Overview

Allegory is a vast subject, and its knotty history is daunting to students and even advanced scholars venturing outside their own historical specializations. This Companion will present, lucidly, systematically, and expertly, the various threads that comprise the allegorical tradition over its entire chronological range. Beginning with Greek antiquity, the volume shows how the earliest systems of allegory developed in poetry dealing with philosophy, mystical religion, and hermeneutics. Once the earliest histories...
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The Cambridge Companion to Allegory

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Overview

Allegory is a vast subject, and its knotty history is daunting to students and even advanced scholars venturing outside their own historical specializations. This Companion will present, lucidly, systematically, and expertly, the various threads that comprise the allegorical tradition over its entire chronological range. Beginning with Greek antiquity, the volume shows how the earliest systems of allegory developed in poetry dealing with philosophy, mystical religion, and hermeneutics. Once the earliest histories and themes of the allegorical tradition have been presented, the volume turns to literary, intellectual, and cultural manifestations of allegory through the Middle Ages and Renaissance. The essays in the last section address literary and theoretical approaches to allegory in the modern era, from reactions to allegory in the eighteenth and nineteenth centuries to reevaluations of its power in the thought of the twentieth century and beyond.
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Editorial Reviews

From the Publisher
"For such an unwieldy topic as allegory, editorial shaping is crucial: the editors deserve high praise for the resulting coherence and dynamism of the collection...One can spend time with the essays in this book, ruminating and reflecting on the powerful role that allegory has played in the history of western literature, art, and thought. In fact, creating and reading literature and art can be seen as a response to the allegorical impulse. The collection inspires the reader to (re)experience the literature and art of a period for him or herself."
-Marc Mastrangelo, Bryn Mawr Classical Review
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Product Details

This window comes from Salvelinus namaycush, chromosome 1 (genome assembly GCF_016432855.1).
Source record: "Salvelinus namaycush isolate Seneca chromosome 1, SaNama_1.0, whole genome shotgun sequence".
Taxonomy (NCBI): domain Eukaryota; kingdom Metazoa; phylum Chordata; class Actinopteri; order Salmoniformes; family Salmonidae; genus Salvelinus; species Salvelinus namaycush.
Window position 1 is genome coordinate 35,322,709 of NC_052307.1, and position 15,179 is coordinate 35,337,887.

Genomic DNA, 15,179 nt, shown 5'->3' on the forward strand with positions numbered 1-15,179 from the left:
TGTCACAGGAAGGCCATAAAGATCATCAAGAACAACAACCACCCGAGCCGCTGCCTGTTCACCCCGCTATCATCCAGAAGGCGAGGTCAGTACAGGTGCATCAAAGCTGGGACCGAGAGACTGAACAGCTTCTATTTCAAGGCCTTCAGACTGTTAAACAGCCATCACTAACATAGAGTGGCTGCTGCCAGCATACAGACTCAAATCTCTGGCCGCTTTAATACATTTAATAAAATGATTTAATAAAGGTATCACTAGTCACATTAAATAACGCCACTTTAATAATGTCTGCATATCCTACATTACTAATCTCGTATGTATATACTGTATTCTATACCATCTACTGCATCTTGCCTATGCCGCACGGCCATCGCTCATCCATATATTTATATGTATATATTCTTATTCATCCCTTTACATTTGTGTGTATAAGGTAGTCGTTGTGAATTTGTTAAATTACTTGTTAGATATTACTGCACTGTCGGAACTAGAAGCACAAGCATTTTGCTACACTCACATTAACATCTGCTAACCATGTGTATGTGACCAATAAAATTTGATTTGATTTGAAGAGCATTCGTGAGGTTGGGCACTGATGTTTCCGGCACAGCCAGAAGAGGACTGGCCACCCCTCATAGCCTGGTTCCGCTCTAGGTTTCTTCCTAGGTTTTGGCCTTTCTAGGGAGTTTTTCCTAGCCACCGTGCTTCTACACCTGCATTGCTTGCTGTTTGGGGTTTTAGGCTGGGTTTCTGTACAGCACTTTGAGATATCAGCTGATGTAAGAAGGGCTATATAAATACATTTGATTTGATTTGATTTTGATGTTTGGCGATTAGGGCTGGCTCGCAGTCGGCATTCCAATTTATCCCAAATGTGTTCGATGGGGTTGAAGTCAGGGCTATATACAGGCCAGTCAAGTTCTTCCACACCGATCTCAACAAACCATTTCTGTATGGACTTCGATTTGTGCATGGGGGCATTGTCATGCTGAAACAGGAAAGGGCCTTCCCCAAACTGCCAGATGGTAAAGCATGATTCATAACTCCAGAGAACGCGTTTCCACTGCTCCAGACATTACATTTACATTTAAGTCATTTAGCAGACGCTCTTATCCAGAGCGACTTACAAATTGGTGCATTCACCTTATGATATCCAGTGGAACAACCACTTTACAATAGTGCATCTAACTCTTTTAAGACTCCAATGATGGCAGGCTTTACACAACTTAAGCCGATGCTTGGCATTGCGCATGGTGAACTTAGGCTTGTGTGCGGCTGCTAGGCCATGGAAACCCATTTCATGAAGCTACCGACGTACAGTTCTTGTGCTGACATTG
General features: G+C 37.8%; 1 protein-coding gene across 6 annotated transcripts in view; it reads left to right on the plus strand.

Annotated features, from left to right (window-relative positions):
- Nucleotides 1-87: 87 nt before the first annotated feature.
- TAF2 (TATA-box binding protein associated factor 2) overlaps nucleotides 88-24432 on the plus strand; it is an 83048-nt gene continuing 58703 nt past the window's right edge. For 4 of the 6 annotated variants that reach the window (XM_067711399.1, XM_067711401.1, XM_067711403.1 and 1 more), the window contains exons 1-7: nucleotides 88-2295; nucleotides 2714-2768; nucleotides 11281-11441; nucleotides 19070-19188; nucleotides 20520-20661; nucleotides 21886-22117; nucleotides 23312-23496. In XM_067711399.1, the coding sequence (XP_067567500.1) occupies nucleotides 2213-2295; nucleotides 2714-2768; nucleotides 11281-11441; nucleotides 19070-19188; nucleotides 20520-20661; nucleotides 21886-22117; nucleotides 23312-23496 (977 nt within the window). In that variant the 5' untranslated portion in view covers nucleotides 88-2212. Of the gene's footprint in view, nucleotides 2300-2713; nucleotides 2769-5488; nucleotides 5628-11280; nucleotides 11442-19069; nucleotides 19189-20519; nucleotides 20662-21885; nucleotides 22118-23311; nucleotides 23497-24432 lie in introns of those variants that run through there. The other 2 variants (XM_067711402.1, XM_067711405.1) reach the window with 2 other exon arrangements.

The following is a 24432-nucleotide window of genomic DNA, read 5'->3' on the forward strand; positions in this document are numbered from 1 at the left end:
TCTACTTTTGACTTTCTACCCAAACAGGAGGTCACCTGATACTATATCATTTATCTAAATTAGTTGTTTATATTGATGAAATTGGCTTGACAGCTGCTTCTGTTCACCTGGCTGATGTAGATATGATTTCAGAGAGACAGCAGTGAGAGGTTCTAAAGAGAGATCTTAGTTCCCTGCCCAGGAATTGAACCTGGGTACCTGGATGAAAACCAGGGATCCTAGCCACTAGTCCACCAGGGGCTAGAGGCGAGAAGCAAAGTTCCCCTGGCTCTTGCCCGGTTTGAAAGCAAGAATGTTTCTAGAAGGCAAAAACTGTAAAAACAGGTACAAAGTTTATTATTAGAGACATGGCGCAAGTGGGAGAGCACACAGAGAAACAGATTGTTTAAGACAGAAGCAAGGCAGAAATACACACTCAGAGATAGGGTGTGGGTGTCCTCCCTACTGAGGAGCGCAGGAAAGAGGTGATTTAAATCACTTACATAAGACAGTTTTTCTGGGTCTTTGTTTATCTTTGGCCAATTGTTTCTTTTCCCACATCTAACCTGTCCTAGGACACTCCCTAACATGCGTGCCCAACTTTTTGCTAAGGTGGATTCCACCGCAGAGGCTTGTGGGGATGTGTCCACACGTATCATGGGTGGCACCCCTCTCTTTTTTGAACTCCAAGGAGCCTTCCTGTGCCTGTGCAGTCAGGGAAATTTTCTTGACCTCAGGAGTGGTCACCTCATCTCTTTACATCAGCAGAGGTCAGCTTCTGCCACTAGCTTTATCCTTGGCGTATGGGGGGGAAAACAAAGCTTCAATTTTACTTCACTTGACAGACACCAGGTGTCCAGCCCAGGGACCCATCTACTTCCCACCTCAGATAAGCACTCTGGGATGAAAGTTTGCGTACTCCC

• ISBN-13: 9781139801393
  • Publisher: Cambridge University Press
  • Publication date: 3/25/2010
  • Series: Cambridge Companions to Literature
  • Sold by: Barnes & Noble
  • Format: eBook
  • File size: 3 MB

Meet the Author

Rita Copeland is Professor of Classical Studies and English and Chair of Comparative Literature at the University of Pennsylvania.
Peter Struck is Associate Professor of Classical Studies and serves on the graduate faculties of Religious Studies and Comparative Literature at the University of Pennsylvania.
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Table of Contents

Introduction Rita Copeland and Peter T. Struck; Part I. Ancient Foundations: 1. Early Greek allegory Dirk Obbink; 2. Hellenistic allegory and early imperial rhetoric Glenn W. Most; 3. Origen as theorist of allegory: Alexandrian contexts Daniel Boyarin; Part II. Philosophy, Theology, and Poetry 200 to 1200: 4. Allegory and ascent in Neoplatonism Peter T. Struck; 5. Allegory in Christian late antiquity Denys Turner; 6. Allegory in Islamic literatures Peter Heath; 7. Twelfth-century allegory: philosophy and imagination Jon Whitman; Part III. Literary Allegory: Philosophy and Figuration: 8. Allegory in the Roman de la Rose Kevin Brownlee; 9. Dante and allegory Albert R. Ascoli; 10. Medieval secular allegory: French and English Stephanie Gibbs Kamath and Rita Copeland; 11. Medieval religious allegory: French and English Nicolette Zeeman; 12. Renaissance allegory from Petrarch to Spenser Michael Murrin; 13. Protestant allegory Brian Cummings; 14. Allegorical drama Blair Hoxby; Part IV. The Fall and Rise of Allegory: 15. Romanticism's errant allegory Theresa M. Kelley; 16. American allegory Deborah L. Madsen; 17. Walter Benjamin's concept of allegory Howard Cagill; 18. Hermeneutics, deconstruction, allegory Steven Mailloux; 19. Allegory happens: allegory and the arts post-1960 Lynette Hunter.
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